Volume licences
With Microsoft volume licence programmes, you can transfer the software from one PC to another, as long as you have uninstalled it from the first PC and you only use the permitted number of copies of each licensed product you have bought. Operating system licenses acquired through OEM, cannot be transferred, even if upgraded through a volume licence agreement.

For more information, please read this white paper which summarises Microsoft's transferring of licences.

Download the 'Principles of Transferring licences' as a Word document (56.5KB / 8 secs at 56 KBps)

http://www.microsoft.com/uk/licensing/faq/default.mspx
under legal questions.

Essentially OEM software is pre-installed (never mind that you are doing the installation) you are the system builder, you have built the system, thats it.
November 3, 2006 8:22:21 PM

ok. got it. heres a question. My windows cd is an actual windows xp cd that came with the computer, whereas today, have a backup disk that has windows and other crap in there. Is my cd that looks like a normal windows disk still considered oem, even though it appears to be retail? it doesn't have dell printed on the disk.
November 3, 2006 8:43:26 PM

If it came with the PC its OEM probably. Does it say on the disk (top left on an SP2 disk) for distribution with a new PC only... thats the sign of OEM.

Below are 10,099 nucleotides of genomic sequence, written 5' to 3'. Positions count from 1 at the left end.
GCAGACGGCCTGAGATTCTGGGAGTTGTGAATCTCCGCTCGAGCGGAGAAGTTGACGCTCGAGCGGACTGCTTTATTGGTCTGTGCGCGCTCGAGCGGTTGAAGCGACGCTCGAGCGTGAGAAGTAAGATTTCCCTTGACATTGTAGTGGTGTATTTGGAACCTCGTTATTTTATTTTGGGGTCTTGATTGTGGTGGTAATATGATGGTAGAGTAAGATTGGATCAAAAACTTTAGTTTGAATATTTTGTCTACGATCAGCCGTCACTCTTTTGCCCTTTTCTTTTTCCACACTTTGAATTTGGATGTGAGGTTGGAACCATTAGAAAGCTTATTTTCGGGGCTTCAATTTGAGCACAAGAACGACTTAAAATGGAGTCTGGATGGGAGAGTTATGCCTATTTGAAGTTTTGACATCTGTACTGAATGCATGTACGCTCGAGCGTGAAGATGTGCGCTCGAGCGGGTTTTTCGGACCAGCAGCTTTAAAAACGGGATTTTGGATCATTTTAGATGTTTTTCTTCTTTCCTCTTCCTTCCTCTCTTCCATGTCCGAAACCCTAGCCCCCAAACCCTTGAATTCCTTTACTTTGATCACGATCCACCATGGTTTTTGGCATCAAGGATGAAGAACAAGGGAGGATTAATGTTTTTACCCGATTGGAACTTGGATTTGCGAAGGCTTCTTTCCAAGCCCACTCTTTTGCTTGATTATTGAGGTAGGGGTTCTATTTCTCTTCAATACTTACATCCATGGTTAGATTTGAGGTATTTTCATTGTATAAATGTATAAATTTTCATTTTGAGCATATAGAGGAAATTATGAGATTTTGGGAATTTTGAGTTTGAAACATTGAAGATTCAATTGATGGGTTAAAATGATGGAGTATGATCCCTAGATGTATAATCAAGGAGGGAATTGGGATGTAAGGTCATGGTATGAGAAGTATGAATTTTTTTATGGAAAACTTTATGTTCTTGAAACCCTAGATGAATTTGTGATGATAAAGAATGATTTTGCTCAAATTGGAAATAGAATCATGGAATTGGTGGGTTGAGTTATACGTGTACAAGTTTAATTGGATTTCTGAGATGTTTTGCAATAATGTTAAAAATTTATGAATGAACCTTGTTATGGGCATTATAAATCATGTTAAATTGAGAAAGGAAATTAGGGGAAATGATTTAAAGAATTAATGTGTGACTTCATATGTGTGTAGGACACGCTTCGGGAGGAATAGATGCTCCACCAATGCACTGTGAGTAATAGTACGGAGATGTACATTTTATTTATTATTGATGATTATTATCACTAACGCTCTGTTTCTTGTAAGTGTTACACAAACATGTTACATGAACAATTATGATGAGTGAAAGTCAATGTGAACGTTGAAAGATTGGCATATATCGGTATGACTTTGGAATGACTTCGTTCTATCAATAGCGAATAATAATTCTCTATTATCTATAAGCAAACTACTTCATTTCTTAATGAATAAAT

On the other hand when you come to re-activate it and it prevents you, you can call and talk your way into a new activation key, at which point you can kind of assume the ms have accepted you continuing to use the license.
November 3, 2006 8:46:44 PM

Quote:
My dilemma is that I want to upgrade now but with Vista coming out with a new file system I didn't want to use my new SATA HDD's yet so that way I wouldn't have to format again when Vista came out.


What new file system?
November 3, 2006 8:52:36 PM

Sorry, this is really de-railing this thread, so this will be my last post on the subject... especially because it doesn't apply to the poster... he has the box version anyway.

Maybe the OEM agreement is not fair, but if we agree to it, then it's fair that they expect us to abide by the agreement.

I'm guessing that the CD contains an OEM vesion of WindowXP. It has slightly different code than the retail version (box version). The only difference is this very feature we are talking about... it's got the license restrictions built in so it checks your hardware to see that it hasn't changed very much.